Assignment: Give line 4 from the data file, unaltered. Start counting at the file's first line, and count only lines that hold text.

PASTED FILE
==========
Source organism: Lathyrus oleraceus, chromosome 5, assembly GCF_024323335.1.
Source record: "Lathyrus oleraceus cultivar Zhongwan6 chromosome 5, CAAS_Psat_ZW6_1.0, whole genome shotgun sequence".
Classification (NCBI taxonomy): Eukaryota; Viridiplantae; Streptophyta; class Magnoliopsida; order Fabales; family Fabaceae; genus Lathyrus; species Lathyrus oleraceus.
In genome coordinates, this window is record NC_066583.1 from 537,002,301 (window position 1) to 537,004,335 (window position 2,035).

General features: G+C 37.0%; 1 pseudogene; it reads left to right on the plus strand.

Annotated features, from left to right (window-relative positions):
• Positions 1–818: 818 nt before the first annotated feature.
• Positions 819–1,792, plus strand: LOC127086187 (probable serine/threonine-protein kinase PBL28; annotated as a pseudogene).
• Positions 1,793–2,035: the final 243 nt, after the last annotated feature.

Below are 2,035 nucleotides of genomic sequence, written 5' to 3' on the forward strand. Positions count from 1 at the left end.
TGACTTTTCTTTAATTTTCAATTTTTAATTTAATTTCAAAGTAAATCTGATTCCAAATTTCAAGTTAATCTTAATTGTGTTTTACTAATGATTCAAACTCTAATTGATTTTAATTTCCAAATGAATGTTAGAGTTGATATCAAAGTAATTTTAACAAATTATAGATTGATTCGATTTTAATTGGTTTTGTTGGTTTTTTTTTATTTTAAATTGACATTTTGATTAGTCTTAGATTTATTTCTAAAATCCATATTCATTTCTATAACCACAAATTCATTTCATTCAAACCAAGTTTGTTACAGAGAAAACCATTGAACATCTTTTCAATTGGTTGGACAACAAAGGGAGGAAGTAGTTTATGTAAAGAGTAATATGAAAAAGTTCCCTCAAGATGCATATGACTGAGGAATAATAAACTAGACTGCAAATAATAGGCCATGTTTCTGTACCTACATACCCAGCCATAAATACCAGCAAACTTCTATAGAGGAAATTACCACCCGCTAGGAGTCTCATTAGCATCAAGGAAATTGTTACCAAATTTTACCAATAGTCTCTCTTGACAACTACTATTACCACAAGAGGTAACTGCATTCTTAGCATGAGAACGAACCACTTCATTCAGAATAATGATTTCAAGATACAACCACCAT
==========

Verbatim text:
In genome coordinates, this window is record NC_066583.1 from 537,002,301 (window position 1) to 537,004,335 (window position 2,035).